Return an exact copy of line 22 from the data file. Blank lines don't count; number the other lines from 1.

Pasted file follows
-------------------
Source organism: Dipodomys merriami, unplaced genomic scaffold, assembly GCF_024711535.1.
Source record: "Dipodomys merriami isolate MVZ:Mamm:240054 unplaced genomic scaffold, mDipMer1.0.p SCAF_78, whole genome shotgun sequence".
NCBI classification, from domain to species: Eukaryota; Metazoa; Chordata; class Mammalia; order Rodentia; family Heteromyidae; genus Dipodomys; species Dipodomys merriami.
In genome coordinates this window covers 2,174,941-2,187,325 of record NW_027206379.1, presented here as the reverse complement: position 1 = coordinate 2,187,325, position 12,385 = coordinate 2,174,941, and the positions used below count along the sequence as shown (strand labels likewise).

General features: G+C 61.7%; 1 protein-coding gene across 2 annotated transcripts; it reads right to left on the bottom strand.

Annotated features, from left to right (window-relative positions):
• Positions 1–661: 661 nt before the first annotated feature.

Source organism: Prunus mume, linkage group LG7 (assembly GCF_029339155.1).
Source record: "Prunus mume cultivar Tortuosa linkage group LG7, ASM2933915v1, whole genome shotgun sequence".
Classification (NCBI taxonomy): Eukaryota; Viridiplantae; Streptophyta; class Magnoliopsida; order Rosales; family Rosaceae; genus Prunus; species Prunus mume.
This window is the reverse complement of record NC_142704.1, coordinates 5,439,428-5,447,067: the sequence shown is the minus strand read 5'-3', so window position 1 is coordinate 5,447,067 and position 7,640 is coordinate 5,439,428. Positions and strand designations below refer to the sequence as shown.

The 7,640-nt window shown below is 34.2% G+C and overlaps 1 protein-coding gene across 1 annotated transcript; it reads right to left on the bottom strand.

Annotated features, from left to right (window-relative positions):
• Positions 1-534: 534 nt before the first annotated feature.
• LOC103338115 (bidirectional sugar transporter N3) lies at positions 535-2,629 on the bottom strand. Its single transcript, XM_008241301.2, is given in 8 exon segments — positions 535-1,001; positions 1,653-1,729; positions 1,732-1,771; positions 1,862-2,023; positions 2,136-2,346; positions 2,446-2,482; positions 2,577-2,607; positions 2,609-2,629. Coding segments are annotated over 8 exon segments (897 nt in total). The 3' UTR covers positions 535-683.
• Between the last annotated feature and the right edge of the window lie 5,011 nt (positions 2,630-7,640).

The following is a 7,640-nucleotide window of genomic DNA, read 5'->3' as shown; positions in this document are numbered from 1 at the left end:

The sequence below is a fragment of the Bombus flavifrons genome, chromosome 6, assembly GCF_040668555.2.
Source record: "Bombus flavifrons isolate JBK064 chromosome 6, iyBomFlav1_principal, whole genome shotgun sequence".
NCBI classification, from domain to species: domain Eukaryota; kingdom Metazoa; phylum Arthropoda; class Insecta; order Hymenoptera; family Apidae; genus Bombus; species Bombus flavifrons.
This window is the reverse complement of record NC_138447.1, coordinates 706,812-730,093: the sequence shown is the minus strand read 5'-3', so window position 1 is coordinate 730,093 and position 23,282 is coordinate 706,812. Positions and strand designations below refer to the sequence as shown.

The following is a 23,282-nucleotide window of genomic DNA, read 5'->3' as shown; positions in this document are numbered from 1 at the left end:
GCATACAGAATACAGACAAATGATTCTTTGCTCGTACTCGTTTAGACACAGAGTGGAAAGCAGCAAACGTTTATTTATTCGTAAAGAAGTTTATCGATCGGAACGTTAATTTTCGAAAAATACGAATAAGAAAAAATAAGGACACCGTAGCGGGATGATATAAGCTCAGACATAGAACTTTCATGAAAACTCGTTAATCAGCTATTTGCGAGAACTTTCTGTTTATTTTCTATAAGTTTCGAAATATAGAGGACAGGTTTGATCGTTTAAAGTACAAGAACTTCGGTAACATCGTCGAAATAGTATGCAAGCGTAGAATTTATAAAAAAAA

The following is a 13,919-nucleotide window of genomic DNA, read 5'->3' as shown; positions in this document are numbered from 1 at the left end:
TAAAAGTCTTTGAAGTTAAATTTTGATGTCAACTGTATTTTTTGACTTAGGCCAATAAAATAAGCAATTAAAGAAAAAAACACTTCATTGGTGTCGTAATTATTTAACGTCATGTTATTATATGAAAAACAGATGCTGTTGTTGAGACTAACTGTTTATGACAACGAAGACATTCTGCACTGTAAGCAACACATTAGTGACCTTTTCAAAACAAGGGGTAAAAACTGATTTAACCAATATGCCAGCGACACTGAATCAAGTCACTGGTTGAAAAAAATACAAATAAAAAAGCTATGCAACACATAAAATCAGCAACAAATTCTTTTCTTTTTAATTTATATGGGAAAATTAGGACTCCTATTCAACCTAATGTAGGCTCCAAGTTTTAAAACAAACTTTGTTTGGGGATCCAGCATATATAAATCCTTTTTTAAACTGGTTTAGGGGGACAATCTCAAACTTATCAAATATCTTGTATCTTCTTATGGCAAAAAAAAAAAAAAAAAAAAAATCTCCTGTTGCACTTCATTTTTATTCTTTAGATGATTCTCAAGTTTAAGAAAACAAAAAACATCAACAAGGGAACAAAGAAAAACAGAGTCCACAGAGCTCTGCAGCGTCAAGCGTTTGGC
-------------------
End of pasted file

The following is a 23,282-nucleotide window of genomic DNA, read 5'->3' as shown; positions in this document are numbered from 1 at the left end: